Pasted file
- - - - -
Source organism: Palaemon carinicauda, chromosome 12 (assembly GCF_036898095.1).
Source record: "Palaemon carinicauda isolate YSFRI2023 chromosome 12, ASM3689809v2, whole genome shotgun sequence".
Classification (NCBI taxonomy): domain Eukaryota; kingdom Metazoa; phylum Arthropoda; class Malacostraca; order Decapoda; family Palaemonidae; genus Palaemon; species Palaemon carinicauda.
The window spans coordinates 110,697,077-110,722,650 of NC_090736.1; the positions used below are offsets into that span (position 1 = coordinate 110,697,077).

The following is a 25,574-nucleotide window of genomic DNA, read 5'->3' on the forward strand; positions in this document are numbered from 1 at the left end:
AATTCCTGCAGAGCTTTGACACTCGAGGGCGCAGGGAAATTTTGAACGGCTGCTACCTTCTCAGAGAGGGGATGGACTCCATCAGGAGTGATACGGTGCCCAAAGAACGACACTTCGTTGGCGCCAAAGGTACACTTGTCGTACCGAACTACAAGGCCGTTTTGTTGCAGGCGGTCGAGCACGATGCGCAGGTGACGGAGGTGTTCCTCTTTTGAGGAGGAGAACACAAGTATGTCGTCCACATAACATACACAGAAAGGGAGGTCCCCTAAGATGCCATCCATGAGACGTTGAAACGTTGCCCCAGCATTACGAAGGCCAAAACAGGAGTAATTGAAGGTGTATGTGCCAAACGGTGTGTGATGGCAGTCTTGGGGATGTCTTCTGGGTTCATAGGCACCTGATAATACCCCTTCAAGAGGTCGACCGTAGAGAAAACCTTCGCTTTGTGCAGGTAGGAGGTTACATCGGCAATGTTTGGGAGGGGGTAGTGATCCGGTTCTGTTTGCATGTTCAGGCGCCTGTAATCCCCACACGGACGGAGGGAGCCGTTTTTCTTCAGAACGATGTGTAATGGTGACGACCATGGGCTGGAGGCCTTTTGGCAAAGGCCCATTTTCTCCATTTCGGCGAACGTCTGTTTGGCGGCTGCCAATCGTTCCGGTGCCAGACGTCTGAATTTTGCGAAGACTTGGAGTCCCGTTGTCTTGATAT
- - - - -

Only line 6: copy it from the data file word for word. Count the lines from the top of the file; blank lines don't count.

AATTCCTGCAGAGCTTTGACACTCGAGGGCGCAGGGAAATTTTGAACGGCTGCTACCTTCTCAGAGAGGGGATGGACTCCATCAGGAGTGATACGGTGCCCAAAGAACGACACTTCGTTGGCGCCAAAGGTACACTTGTCGTACCGAACTACAAGGCCGTTTTGTTGCAGGCGGTCGAGCACGATGCGCAGGTGACGGAGGTGTTCCTCTTTTGAGGAGGAGAACACAAGTATGTCGTCCACATAACATACACAGAAAGGGAGGTCCCCTAAGATGCCATCCATGAGACGTTGAAACGTTGCCCCAGCATTACGAAGGCCAAAACAGGAGTAATTGAAGGTGTATGTGCCAAACGGTGTGTGATGGCAGTCTTGGGGATGTCTTCTGGGTTCATAGGCACCTGATAATACCCCTTCAAGAGGTCGACCGTAGAGAAAACCTTCGCTTTGTGCAGGTAGGAGGTTACATCGGCAATGTTTGGGAGGGGGTAGTGATCCGGTTCTGTTTGCATGTTCAGGCGCCTGTAATCCCCACACGGACGGAGGGAGCCGTTTTTCTTCAGAACGATGTGTAATGGTGACGACCATGGGCTGGAGGCCTTTTGGCAAAGGCCCATTTTCTCCATTTCGGCGAACGTCTGTTTGGCGGCTGCCAATCGTTCCGGTGCCAGACGTCTGAATTTTGCGAAGACTTGGAGTCCCGTTGTCTTGATAT